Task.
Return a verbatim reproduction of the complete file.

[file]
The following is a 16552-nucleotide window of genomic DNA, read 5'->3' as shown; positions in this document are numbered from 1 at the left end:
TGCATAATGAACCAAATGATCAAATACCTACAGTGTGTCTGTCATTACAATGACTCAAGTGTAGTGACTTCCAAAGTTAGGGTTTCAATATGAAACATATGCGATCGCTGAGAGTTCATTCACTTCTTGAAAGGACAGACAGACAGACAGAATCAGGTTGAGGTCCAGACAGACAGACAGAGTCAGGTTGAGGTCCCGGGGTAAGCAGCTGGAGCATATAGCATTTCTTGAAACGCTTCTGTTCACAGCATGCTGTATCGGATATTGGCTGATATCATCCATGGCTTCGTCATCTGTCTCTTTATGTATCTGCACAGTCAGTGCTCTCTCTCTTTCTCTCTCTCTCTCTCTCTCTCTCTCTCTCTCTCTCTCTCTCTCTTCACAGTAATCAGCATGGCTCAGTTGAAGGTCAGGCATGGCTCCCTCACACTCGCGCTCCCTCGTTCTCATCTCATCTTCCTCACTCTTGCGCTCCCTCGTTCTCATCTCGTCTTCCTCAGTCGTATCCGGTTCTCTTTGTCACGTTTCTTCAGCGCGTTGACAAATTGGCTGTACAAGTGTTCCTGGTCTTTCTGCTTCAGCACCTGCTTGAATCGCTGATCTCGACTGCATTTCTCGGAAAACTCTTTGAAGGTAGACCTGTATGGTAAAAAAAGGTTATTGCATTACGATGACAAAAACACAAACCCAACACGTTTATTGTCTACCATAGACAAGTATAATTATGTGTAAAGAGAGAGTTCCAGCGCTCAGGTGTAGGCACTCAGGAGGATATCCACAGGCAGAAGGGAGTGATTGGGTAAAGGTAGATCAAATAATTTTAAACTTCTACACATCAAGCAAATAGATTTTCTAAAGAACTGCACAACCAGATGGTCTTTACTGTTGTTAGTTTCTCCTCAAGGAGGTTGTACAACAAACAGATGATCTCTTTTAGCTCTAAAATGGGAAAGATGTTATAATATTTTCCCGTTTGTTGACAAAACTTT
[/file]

The following is a 16552-nucleotide window of genomic DNA, read 5'->3' as shown; positions in this document are numbered from 1 at the left end:
TGCATAATGAACCAAATGATCAAATACCTACAGTGTGTCTGTCATTACAATGACTCAAGTGTAGTGACTTCCAAAGTTAGGGTTTCAATATGAAACATATGCGATCGCTGAGAGTTCATTCACTTCTTGAAAGGACAGACAGACAGACAGAATCAGGTTGAGGTCCAGACAGACAGACAGAGTCAGGTTGAGGTCCCGGGGTAAGCAGCTGGAGCATATAGCATTTCTTGAAACGCTTCTGTTCACAGCATGCTGTATCGGATATTGGCTGATATCATCCATGGCTTCGTCATCTGTCTCTTTATGTATCTGCACAGTCAGTGCTCTCTCTCTTTCTCTCTCTCTCTCTCTCTCTCTCTCTCTCTCTCTCTCTCTCTCTTCACAGTAATCAGCATGGCTCAGTTGAAGGTCAGGCATGGCTCCCTCACACTCGCGCTCCCTCGTTCTCATCTCATCTTCCTCACTCTTGCGCTCCCTCGTTCTCATCTCGTCTTCCTCAGTCGTATCCGGTTCTCTTTGTCACGTTTCTTCAGCGCGTTGACAAATTGGCTGTACAAGTGTTCCTGGTCTTTCTGCTTCAGCACCTGCTTGAATCGCTGATCTCGACTGCATTTCTCGGAAAACTCTTTGAAGGTAGACCTGTATGGTAAAAAAAGGTTATTGCATTACGATGACAAAAACACAAACCCAACACGTTTATTGTCTACCATAGACAAGTATAATTATGTGTAAAGAGAGAGTTCCAGCGCTCAGGTGTAGGCACTCAGGAGGATATCCACAGGCAGAAGGGAGTGATTGGGTAAAGGTAGATCAAATAATTTTAAACTTCTACACATCAAGCAAATAGATTTTCTAAAGAACTGCACAACCAGATGGTCTTTACTGTTGTTAGTTTCTCCTCAAGGAGGTTGTACAACAAACAGATGATCTCTTTTAGCTCTAAAATGGGAAAGATGTTATAATATTTTCCCGTTTGTTGACAAAACTTT